What is glandular fever?
Glandular fever (or infectious mononucleosis) is an illness caused by the Epstein-Barr virus, and is common in teenagers and young adults.
What is a monospot test?
The monospot test (IM Test) is a blood test for diagnosing glandular fever.
What are the symptoms of glandular fever?
Sore throat / swollen neck glands
Glandular fever is usually associated with a sore throat or tonsillitis, and swollen glands (lymphadenopathy) in the neck and elsewhere.
A skin rash may be present, and is more likely to occur if the patient is taking an antibiotic called amoxycillin.
Enlarged liver or spleen
The liver and spleen are sometimes mildly enlarged, and liver function tests may be mildly elevated.
Glandular fever also causes flu-like symptoms, including:
- High temperature
- Generalised aches of joints and muscles
How is a monospot test performed?
The monospot test requires a few millilitres of blood from a vein.
Monospot test results explained
A POSITIVE Monospot Test means that the individual has glandular fever.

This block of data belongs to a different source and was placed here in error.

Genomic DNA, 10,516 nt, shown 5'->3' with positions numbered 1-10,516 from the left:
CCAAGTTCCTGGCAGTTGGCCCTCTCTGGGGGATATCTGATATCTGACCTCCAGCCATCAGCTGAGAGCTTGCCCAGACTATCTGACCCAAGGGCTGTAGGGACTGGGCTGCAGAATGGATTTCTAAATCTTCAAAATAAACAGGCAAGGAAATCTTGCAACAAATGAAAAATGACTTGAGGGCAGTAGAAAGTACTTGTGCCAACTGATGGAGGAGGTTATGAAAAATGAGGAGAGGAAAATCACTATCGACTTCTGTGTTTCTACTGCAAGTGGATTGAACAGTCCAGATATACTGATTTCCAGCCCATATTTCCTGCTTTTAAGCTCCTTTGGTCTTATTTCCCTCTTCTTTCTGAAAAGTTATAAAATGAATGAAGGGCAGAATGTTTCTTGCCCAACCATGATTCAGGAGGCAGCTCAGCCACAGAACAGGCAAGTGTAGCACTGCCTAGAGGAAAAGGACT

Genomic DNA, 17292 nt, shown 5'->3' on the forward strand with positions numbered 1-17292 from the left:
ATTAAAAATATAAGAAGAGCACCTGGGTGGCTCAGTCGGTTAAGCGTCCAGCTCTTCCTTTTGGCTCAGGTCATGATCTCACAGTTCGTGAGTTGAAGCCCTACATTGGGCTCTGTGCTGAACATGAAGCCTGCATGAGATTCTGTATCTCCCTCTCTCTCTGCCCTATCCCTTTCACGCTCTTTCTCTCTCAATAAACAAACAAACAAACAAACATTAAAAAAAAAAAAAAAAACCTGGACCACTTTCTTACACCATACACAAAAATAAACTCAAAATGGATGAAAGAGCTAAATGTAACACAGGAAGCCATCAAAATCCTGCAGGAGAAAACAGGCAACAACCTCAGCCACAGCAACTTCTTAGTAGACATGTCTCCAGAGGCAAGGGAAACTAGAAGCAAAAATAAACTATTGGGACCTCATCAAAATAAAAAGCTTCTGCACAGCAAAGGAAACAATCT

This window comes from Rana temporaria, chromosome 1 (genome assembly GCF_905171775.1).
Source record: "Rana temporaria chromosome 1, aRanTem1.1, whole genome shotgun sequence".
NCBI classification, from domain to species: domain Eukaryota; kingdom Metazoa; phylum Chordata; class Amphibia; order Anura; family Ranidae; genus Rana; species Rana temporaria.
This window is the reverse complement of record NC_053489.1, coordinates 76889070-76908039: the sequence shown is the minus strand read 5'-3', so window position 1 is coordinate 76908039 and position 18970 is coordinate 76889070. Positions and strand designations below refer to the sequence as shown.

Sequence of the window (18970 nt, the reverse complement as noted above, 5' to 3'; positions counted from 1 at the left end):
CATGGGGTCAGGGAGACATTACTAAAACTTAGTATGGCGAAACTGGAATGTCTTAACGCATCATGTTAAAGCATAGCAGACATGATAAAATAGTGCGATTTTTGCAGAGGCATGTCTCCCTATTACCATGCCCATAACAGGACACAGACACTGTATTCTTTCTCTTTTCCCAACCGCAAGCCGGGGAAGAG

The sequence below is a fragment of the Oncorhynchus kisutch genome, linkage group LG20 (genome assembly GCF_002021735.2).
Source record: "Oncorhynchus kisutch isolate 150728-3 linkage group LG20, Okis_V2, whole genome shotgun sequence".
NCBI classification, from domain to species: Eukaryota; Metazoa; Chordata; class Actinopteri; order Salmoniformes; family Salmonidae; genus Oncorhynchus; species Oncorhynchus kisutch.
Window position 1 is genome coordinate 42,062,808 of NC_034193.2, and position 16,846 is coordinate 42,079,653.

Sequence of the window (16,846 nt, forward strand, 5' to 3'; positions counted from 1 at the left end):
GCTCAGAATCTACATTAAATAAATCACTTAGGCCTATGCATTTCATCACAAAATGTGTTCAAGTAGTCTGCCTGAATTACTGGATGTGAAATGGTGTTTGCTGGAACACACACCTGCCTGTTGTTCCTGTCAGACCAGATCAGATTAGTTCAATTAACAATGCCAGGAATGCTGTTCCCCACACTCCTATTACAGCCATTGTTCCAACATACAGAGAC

A NEGATIVE Monospot in the second or third week of illness makes a diagnosis of glandular fever much less likely, but during the first week of illness the test may be falsely negative in about half of cases.
If necessary, an EBV serology can be performed to further test for specific antibodies against the Epstein-Barr virus.
The components of EBV serology include:
- EBV IgM (usually indicates recent infection)
- EBV IgG (usually indicates previous infection)
- General Practitioner (GP)
- General Physician
- Emergency Physician
- Otorhinolaryngologist (ENT Surgeon)
- Infectious Disease Physician
- Blood Test (venesection)
- Full Blood Count (FBC)
- Differential White Cell Count (Diff)
- Liver Function Tests (LFT)
- Epstein-Barr Virus (EBV) serology
Also known as
- Infectious mononucleosis
- IM test
This article is for informational purposes only and should not be taken as medical advice. If in doubt, HealthEngine recommends consulting with a registered health practitioner.